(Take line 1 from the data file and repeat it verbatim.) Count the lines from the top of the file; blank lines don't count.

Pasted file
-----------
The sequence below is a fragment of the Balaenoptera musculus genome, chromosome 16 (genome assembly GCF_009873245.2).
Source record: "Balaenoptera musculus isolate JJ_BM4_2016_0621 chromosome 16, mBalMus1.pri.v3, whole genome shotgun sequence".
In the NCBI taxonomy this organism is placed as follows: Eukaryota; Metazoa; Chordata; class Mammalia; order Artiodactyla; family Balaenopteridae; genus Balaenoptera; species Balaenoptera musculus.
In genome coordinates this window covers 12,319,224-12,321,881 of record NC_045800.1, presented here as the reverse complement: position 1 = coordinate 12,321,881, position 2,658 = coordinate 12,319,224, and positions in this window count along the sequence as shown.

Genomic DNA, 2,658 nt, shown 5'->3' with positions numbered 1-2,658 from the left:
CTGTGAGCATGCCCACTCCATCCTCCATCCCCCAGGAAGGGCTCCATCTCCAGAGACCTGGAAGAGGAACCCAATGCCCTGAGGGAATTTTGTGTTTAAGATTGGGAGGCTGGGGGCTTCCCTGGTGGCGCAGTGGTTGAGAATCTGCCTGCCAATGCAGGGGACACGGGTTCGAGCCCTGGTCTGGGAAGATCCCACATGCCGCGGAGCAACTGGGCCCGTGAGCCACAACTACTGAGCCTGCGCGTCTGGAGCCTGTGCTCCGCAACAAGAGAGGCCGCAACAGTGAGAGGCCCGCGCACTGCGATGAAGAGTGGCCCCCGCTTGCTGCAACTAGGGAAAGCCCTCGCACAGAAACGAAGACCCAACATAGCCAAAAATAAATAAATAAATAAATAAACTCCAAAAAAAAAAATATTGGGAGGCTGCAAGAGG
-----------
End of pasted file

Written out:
The sequence below is a fragment of the Balaenoptera musculus genome, chromosome 16 (genome assembly GCF_009873245.2).